Crumlin, County Antrim
Crumlin shown within Northern Ireland
|Population||4,259 (2001 Census)|
|Sovereign state||United Kingdom|
|EU Parliament||Northern Ireland|
|UK Parliament||South Antrim|
|NI Assembly||South Antrim|
Crumlin (from Irish: Cromghlinn, meaning "crooked glen") is a village in County Antrim, Northern Ireland. It is at the head of a wooded glen on the Camlin River, near Lough Neagh, and 20 miles (32 km) west of Belfast city centre. It had a population of over 4,259 people in the 2001 Census. Belfast International Airport lies just north of the village.
A stone clock tower, built in 1897 as a memorial to a member of the Pakenham family who were landlords in the area, stands at the top of the village near the former railway station. The town's old linen mill was built in 1809.
- Crumlin Integrated College
- St. Joseph's Primary School
- Crumlin Integrated Primary
- Gaelscoil Ghleann Darach
- Naíscoil Ghleann Darach
In recent years, a growing Irish speaking community has evolved in the area and Crumlin now caters for both pre-school and primary school education through the medium of Irish. Naíscoil and Gaelscoil Ghleann Darach now has almost seventy children attending the Irish medium school and almost thirty in the nursery, with 15 members of staff. The Gaelscoil (primary school) is recognised by the Department of Education.
Two voluntary groups, Cumann Gaeilge and Cairde Ghleann Darach encourage and support the school and promotion of the Irish Language. The local societies help organise fund-raisers for the local schools and clubs & organise Irish Language classes, an annual Irish language funday, Céilí, Bi-lingual pub quiz and other events in the area.
Crumlin United Football Club is the main sporting club in the village. It provides association football for 500 plus men, women, boys and girls from under 6 to senior level. Most recently Crumlin United have constructed a 3G playing service at their headquarters in Mill Road, Crumlin. This facility is used for training all their teams as well as being offered to the community for hire. This is the only such facility in the Crumlin, Glenavy area.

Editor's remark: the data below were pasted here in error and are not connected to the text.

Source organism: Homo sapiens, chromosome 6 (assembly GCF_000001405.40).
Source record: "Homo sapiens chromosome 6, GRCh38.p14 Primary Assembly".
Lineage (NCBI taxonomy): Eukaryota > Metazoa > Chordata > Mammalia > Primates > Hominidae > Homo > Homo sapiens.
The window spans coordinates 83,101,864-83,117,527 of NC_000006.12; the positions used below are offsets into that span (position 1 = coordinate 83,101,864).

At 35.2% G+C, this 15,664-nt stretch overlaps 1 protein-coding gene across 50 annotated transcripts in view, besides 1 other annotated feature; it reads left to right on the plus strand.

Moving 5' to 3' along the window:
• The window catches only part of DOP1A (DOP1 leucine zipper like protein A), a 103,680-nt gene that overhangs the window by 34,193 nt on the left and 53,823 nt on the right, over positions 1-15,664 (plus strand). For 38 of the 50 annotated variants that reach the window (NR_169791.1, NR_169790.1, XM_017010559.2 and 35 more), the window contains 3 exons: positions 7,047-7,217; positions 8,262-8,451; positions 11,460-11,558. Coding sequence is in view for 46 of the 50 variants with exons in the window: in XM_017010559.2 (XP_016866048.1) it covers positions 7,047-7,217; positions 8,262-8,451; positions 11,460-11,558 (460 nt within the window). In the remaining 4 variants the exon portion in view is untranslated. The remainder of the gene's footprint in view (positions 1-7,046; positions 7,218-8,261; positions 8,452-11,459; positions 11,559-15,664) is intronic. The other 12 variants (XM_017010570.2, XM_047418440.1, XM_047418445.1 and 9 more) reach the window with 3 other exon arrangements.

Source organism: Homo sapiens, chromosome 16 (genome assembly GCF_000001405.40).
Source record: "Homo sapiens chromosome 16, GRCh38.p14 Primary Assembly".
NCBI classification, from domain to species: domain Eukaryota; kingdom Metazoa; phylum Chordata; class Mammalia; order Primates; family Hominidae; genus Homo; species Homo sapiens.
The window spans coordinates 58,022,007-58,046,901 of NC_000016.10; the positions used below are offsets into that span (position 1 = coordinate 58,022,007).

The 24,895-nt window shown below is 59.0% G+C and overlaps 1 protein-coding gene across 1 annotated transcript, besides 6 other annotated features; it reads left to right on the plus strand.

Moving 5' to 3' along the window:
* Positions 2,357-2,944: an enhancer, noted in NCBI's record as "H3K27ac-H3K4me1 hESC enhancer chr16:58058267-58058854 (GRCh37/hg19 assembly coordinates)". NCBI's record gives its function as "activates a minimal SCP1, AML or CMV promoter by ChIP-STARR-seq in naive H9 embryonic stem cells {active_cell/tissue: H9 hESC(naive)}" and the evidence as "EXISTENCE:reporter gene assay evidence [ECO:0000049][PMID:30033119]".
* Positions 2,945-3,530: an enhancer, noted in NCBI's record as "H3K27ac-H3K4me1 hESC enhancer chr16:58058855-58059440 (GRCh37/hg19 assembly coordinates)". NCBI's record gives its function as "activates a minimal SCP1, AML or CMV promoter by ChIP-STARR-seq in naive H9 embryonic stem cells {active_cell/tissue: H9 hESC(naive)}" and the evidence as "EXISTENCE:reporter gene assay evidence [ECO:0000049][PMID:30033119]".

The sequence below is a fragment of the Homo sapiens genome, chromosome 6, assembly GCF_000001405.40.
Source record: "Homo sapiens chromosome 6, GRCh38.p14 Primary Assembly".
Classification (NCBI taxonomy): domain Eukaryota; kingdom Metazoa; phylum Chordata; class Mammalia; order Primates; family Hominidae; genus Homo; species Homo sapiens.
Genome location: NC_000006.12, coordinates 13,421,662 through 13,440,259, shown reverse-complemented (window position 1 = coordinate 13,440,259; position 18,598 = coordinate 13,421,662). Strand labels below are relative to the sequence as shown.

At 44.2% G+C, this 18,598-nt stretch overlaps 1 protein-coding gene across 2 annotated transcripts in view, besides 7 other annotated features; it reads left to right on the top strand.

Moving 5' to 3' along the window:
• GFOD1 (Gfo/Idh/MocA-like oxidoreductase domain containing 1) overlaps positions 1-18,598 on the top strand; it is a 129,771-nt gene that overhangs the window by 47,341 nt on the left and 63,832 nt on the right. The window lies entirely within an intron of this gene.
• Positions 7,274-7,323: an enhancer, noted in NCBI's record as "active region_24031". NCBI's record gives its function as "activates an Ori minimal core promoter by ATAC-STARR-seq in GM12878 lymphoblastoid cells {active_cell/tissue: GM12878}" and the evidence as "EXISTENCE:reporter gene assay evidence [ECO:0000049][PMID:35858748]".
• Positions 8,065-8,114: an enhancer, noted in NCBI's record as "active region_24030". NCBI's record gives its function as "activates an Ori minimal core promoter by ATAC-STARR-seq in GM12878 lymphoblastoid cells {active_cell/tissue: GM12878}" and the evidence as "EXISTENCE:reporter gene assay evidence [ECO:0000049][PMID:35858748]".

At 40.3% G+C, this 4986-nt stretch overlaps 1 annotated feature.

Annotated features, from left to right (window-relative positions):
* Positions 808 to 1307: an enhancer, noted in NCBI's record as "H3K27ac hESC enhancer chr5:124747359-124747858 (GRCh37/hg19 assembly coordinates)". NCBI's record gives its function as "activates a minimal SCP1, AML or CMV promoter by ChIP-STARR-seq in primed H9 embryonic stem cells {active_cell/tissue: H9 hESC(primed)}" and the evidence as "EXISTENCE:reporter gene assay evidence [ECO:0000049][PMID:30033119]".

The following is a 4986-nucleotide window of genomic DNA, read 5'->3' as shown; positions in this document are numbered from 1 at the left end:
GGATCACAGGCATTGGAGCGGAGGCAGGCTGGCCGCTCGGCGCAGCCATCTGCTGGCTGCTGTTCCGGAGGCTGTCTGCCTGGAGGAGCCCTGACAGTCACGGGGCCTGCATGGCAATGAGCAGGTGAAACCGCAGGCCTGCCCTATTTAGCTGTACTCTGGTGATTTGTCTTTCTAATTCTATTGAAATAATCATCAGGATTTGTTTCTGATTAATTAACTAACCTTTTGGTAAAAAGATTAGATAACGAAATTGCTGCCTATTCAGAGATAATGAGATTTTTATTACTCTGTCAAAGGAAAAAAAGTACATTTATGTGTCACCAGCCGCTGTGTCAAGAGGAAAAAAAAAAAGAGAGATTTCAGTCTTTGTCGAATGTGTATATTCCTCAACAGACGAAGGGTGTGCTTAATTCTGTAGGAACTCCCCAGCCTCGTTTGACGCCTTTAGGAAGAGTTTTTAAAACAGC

There also is a well established GAA club Naomh Seamas located on Glenavy Road, Crumlin, Naomh Seamas. It provides structured football for 300plus boys and girls as well as social and cultural events associated with GAA ethos. Its seniors currently play Antrim Division 1.
In recent decades Crumlin's population has increased as a result of an influx of residents from Belfast and surrounding areas. The majority of these residents are from an Irish Nationalist background and now Crumlin has a clear nationalist majority. Orange Order parades still occur in the village without incident and the main street in July is decorated with an Orange Arch which flys unionist flags from it.
In 2012 The Twelfth was held in Crumlin for the first time in 12 years, a march which surpassed previous parades in terms of size and the number of bands and participants taking part. Some pre march tension was evident and a Parades Commission determination appeared to rule in favour of the residents opposed to the parade based on its size and because they felt they weren't given adequate notice by the organisers of the parade.
Behind the scenes talks were held between the residents and organisers leading for the parade to pass off peacefully and the agreement was heralded as a success and as a possible blueprint for other contentious marches.
Crumlin is classified as an intermediate settlement by the NI Statistics and Research Agency (NISRA) (i.e., with population between 2,250 and 4,500 people). On Census day (29 April 2001) there were 4,259 people living in Crumlin. Of these:
- 28.3% were aged under 16 and 11.3% were aged 60 and over
- 49.3% of the population were male and 50.7% were female
- 75.4% were from a Catholic background and 23.3% were from a Protestant background
- 3.4% of people aged 16–74 were unemployed.
For more details see: http://www.ninis.nisra.gov.uk/ NI Neighbourhood Information Service]
- Placenames Database of Ireland
- Photograph of Crumlin Orange Arch PhotographersDirect
- "Twelfth Timebomb" Antrim Guardian 12 July 2012
- "Why Crumlin's parade compromise is being hailed as a blueprint" BBC News 13 July 2012
- "Crumlin". Railscot – Irish Railways. Retrieved 27 August 2007.
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